Having never seen the eighties TV show, the experience of watching the umpteenth collaboration between Wahlberg and Berg is akin to a preview of a new pilot. Brian Helgeland’s efficient if bland script is quick to define the quirky characteristics of the protagonists; Mark Wahlberg’s eponymous ex-cop is about to re-enter society having been imprisoned for battering a corrupt wife-beating police chief, Alan Arkin’s father-figure mentor owns the gym where Spenser works out and Hawk, played against type by a thoughtful Winston Duke, has the imposing presence of a Mr T and the glibness of Huell from Breaking Bad.
The screenplay provides blandly familiar archetypes, from the mouthy ex-partner to the hateful and stupid ex-colleagues, whose reactions to Spenser decking the wife-beater seem forced and unrealistic. When the wife-beater is brutally murdered, and one of Spenser’s old buddies framed for the murder then suicided, the plot finally kicks in. The ever welcome Bokeem Woodbine is the only success in this generic mediocrity, finding fun little moments as the only cop left on the force with any time for Spenser, and evoking memories of his turn on Fargo.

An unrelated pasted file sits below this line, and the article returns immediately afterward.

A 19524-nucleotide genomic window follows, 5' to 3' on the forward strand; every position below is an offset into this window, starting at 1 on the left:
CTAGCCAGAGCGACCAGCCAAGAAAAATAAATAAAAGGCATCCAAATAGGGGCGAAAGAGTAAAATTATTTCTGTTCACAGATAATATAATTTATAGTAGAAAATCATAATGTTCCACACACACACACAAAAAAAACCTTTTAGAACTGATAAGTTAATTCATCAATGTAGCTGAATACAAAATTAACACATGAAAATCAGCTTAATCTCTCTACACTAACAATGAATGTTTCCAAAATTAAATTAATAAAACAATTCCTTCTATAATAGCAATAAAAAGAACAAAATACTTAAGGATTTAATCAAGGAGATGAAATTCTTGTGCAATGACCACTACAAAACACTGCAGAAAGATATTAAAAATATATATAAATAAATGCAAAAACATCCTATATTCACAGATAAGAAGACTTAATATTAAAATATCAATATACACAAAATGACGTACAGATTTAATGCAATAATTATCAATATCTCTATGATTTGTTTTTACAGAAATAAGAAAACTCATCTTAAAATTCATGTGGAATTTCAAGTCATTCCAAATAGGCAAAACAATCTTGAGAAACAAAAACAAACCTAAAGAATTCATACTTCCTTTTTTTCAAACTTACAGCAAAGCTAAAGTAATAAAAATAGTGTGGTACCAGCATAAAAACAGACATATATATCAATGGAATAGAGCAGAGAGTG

The problems arise with Peter Berg’s rather perfunctory action sequences which seem more suited to Jack Reacher or John Wick. Moments where our hero dispatches a room of assailants make more sense when the lead is supposed to be special. First-timer Sean O’Keefe and Helgeland make no such distinction or highlight any particular special skills that Spenser is supposed to have, which leaves the viewer wondering, ‘Are all Boston cops super heroes?’
O’Keefe’s prior experience was in video game scripting, so this may explain the inclusion of such excessive violence, despite the premise being something between Magnum P.I and The A-Team. The casting of Iliza Schlesinger is also a little troubling, with the stand-up openly riffing with the actors as opposed to the characters. At times she doesn’t appear to be reacting to anything occurring in the plot, or with any sense of the stakes involved. She shows up to shout and berate Spenser before seducing him just to remind the audience that our hero is also a stud.
There is a horrifically out of place Batman motif in which she describes Spenser’s efforts to investigate the corrupt cops as ‘Batman shit’ and Alan Arkin as ‘Alfred.’ You get the impression that Berg and Wahlberg find Schlesinger hilarious but it doesn’t translate on this occasion. Fortunately Schlesinger has a considerable number of upcoming projects so she will get plenty of practice to improve her schtick.
Available on Netflix now.